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Mailbag: Triple-play services and voice services

Dec 21, 20053 mins
CablesCellular NetworksNetworking

* Does competition in small towns exist to keep prices down?

David Green, a reader who lives in a small town in South Carolina, wrote us in reply to our recent newsletter about “triple-play services” and how they affect voice tariffs. We questioned the need for the current tariffs in place and their usefulness. 

Green writes: “If you live in an area with multiple providers (like Larry does), then competition can keep the rates in check and provide universal services coverage (for that area, at least). But if you live in an area where the cable TV, telephone and Internet services are all provided by a single company (like I do), then even tariffs can’t protect you from price gouging!”

Green notes he is paying about $80 per month for the combination of 80 channels of TV (analog) and broadband cable modem service. (It’s about $40 each.) His local phone service “starts out costing more than Vonage for less features, then tacks on surcharges for calling locations just a few miles away.” 

He proposes a solution that ensures competition for triple-play services is in place before tariffs are dropped, including real competition from either wireline providers or wireless providers.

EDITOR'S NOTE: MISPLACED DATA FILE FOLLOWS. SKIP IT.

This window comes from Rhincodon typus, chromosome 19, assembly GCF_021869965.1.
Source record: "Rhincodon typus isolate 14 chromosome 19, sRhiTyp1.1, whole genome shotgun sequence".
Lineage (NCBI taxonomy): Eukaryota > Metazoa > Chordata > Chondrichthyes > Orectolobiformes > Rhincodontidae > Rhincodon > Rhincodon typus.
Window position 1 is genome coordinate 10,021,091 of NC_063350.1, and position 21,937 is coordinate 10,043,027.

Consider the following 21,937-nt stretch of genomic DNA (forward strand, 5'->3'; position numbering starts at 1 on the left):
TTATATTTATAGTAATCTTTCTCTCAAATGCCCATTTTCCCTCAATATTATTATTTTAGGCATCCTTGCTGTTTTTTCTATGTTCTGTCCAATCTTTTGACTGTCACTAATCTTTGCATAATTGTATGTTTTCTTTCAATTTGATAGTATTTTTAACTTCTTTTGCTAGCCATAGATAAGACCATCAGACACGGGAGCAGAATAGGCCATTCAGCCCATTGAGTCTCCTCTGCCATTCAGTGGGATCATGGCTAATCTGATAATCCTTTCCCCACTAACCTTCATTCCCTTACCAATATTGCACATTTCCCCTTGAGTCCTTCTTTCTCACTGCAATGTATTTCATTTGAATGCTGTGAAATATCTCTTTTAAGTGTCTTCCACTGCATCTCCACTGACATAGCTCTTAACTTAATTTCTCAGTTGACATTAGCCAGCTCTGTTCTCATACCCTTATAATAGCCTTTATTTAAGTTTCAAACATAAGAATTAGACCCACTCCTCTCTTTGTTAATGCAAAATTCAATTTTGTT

Green makes a great point and one that is validated by price differences between densely populated metro areas and sparsely populated rural communities. Of course, the rural area investment question leaves service providers in a quandary. If a provider has to invest in broadband access in areas with only a fraction of the “subscribers per loop mile” as compared to denser cities, then the provider must either charge more per subscriber or choose to invest the capital budget in areas with a better payback. 

One ray of light at the end of the tunnel: As broadband access becomes better, faster and cheaper, perhaps carriers will one day be better able to supply rural areas, thereby increasing competition. Witness the trend in wireless for “low average revenue per user (ARPU)” – wireless carriers can still make a profit in India and sub-Saharan Africa even when ARPU hovers around the $5 per month mark. But they can only do so based on lowered capital costs for mobile access combined with low labor costs. Or perhaps non-traditional providers such as cities or co-ops will increasingly move to supply wireless broadband services. 

Bottom line: Maybe we aren’t ready to abandon tariffs that guarantee local service just yet, but market and technology forces may decide the question long before regulators catch up. 

If you’d like to add your two-cents’ worth, please drop us an e-mail and let us know if we can include your comments (attributed or anonymous) in a follow-up newsletter.